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UNHCR and UNICEF express grave concern over the humanitarian toll on civilians in eastern DR Congo

Briefing notes

UNHCR and UNICEF express grave concern over the humanitarian toll on civilians in eastern DR Congo

24 November 2023
A woman holding a baby stands in front of temporary shelters in a displacement camp in DR Congo.

Mutuhimana Godence, 38, and her baby Alliance in a camp for internally displaced people in Rusayo, North Kivu province, DR Congo.

GENEVA – UNHCR, the UN Refugee Agency, and UNICEF, the UN Children's Fund, are greatly alarmed by the escalating crisis unfolding once again in eastern Democratic Republic of the Congo (DRC). Violent clashes between non-state armed groups and government forces have forcibly displaced more than 450,000 people in the last six weeks in Rutshuru and Masisi territories in North Kivu Province.

The severity of the crisis is further exacerbated by the limited humanitarian access to those in dire need, primarily due to the obstruction of major routes. Cut off from essential humanitarian aid, approximately 200,000 internally displaced people are currently stranded. Tragically, an additional 100,000 people are anticipated to confront restricted access in the coming days if the current trends of conflict persist.

The disruption of roads not only impedes the delivery of critical humanitarian aid but also heightens the vulnerability of displaced populations, leaving them without essential resources and protection. Although UNHCR has built shelters in recent months for more than 40,000 people near the provincial capital of Goma, and distributed more than 30,000 kits containing tarps, cooking pots, and blankets, the international community must urgently address the obstruction of humanitarian access to ensure that the nearly 7 million people affected by conflict in eastern DRC receive urgent help.

The gravity of the situation is underscored by the distressing narrative of displaced people in Sake, who are arriving by the tens of thousands in this town, 35 kilometres west of Goma. Having first been displaced in zones where aid was not accessible, they described to UNHCR’s protection monitors making harrowing choices, including men risking death to feed starving children and women risking rape to collect firewood.

These stories are underscored by statistics, with protection monitoring reports collected by UNHCR and partners in October showing over 3,000 reported human rights violations in October, nearly double the figure from the previous month. Rape and arbitrary killings feature prominently in these results, along with kidnappings, extortion, and the destruction of property, illustrating a deeply concerning pattern of abuse inflicted upon civilian populations.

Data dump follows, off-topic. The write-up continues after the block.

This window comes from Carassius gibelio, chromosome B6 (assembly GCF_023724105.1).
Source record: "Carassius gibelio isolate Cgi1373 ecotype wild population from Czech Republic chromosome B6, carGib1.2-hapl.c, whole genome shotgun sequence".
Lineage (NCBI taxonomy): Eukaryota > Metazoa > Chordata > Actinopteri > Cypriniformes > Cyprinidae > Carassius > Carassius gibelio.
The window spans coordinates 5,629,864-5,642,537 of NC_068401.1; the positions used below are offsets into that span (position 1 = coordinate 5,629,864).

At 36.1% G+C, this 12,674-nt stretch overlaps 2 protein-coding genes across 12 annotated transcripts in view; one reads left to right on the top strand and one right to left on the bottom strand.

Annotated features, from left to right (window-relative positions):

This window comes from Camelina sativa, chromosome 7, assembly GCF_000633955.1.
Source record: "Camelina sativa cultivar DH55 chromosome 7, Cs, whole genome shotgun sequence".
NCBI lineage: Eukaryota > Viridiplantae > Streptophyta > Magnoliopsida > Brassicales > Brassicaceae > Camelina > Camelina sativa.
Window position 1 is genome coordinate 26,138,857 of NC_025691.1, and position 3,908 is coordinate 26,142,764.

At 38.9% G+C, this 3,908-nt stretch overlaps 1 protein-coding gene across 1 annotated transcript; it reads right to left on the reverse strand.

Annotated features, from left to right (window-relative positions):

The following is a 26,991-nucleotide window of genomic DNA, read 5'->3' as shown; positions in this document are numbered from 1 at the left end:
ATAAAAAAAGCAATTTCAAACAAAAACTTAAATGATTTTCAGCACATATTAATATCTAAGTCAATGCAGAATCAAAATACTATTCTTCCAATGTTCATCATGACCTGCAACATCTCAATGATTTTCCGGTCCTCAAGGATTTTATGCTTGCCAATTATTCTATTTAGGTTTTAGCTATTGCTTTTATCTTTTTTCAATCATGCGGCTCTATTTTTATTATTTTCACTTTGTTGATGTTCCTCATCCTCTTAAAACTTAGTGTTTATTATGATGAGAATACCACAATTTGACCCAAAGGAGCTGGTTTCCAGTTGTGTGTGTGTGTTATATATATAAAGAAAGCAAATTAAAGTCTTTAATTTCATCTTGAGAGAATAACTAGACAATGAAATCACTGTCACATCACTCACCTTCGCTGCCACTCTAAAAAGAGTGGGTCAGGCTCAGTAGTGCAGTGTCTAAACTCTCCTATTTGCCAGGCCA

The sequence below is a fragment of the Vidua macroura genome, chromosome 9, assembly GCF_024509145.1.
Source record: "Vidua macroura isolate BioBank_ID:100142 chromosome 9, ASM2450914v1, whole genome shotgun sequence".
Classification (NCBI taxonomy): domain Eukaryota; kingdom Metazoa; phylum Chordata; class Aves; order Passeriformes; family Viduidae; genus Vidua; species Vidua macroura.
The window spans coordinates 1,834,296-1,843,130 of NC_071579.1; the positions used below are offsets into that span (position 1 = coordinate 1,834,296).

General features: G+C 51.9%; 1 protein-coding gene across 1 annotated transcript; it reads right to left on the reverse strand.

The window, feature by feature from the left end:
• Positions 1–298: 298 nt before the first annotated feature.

The intensification of violence is having a devastating impact on the lives of children, who are facing an alarming number of serious violations of their rights. The number of overall violations reported against children between July and September 2023, recorded by child protection partners, saw a sharp increase (130 per cent) to 2018 cases on the already high number of violations reported for the first half of the year.

Children are increasingly vulnerable to recruitment and use by armed groups, with more than 450 verified cases from July to September, a 50 per cent increase versus first half of the year.

UN partners and humanitarian actors are urgently scaling up humanitarian and protection assistance to tackle urgent needs stemming from overcrowding and inadequate shelter in spontaneous sites in the eastern provinces, with limited access to food and clean water. Cholera outbreaks continue, signalling concerning limitations of the humanitarian aid currently available.

Since June 2023, UNICEF has reached nearly 700,000 people with lifesaving and life-changing assistance, including clean water and sanitation, child protection, non-food items, health, nutrition and education. With the recent deterioration of the security situation in North Kivu, UNICEF and its partners accelerated processes to identify, document, and support family tracing and reunification in Masisi and Rutshuru territories in October through the increased presence of trained staff and the setting up of listening centres providing vital psycho-social support.

UNHCR and UNICEF urgently call on all actors in eastern DRC to stop the violence that is taking an enormous toll on the civilian population. We stand united in our commitment to alleviate the suffering of those affected by the crisis, but the international community must act swiftly and generously to ensure that sufficient resources are mobilized.

The humanitarian response in the DRC is significantly underfunded. For 2023, the coordinated Humanitarian Response Plan, which includes both UNHCR and UNICEF financial needs, is set at US$2.3 billion, but as of today, it is only 37 per cent funded.

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